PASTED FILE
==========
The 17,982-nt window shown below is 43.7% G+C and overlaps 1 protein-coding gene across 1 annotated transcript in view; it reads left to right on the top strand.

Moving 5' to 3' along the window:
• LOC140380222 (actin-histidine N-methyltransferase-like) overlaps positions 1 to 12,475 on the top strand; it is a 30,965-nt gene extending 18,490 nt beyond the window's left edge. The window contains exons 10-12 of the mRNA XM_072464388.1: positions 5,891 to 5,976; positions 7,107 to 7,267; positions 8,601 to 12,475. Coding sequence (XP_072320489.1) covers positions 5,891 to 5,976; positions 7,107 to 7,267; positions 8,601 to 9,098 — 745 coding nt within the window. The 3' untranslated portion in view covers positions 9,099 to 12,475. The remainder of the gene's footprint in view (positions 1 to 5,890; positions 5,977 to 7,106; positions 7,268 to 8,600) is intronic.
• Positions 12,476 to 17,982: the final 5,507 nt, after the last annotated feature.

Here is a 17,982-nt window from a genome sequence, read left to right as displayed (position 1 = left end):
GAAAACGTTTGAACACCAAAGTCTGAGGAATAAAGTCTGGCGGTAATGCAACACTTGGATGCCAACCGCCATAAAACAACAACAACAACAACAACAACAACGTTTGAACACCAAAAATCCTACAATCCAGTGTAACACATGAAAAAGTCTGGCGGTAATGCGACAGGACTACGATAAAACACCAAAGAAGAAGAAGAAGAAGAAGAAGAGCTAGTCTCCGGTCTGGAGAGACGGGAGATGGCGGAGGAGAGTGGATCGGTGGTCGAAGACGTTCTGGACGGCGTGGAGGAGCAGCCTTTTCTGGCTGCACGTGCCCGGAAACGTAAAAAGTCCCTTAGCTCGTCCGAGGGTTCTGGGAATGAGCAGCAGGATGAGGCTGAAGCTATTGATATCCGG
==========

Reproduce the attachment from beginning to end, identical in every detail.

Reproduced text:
The 17,982-nt window shown below is 43.7% G+C and overlaps 1 protein-coding gene across 1 annotated transcript in view; it reads left to right on the top strand.

Moving 5' to 3' along the window:
• LOC140380222 (actin-histidine N-methyltransferase-like) overlaps positions 1 to 12,475 on the top strand; it is a 30,965-nt gene extending 18,490 nt beyond the window's left edge. The window contains exons 10-12 of the mRNA XM_072464388.1: positions 5,891 to 5,976; positions 7,107 to 7,267; positions 8,601 to 12,475. Coding sequence (XP_072320489.1) covers positions 5,891 to 5,976; positions 7,107 to 7,267; positions 8,601 to 9,098 — 745 coding nt within the window. The 3' untranslated portion in view covers positions 9,099 to 12,475. The remainder of the gene's footprint in view (positions 1 to 5,890; positions 5,977 to 7,106; positions 7,268 to 8,600) is intronic.
• Positions 12,476 to 17,982: the final 5,507 nt, after the last annotated feature.

Here is a 17,982-nt window from a genome sequence, read left to right as displayed (position 1 = left end):
GAAAACGTTTGAACACCAAAGTCTGAGGAATAAAGTCTGGCGGTAATGCAACACTTGGATGCCAACCGCCATAAAACAACAACAACAACAACAACAACAACGTTTGAACACCAAAAATCCTACAATCCAGTGTAACACATGAAAAAGTCTGGCGGTAATGCGACAGGACTACGATAAAACACCAAAGAAGAAGAAGAAGAAGAAGAAGAGCTAGTCTCCGGTCTGGAGAGACGGGAGATGGCGGAGGAGAGTGGATCGGTGGTCGAAGACGTTCTGGACGGCGTGGAGGAGCAGCCTTTTCTGGCTGCACGTGCCCGGAAACGTAAAAAGTCCCTTAGCTCGTCCGAGGGTTCTGGGAATGAGCAGCAGGATGAGGCTGAAGCTATTGATATCCGG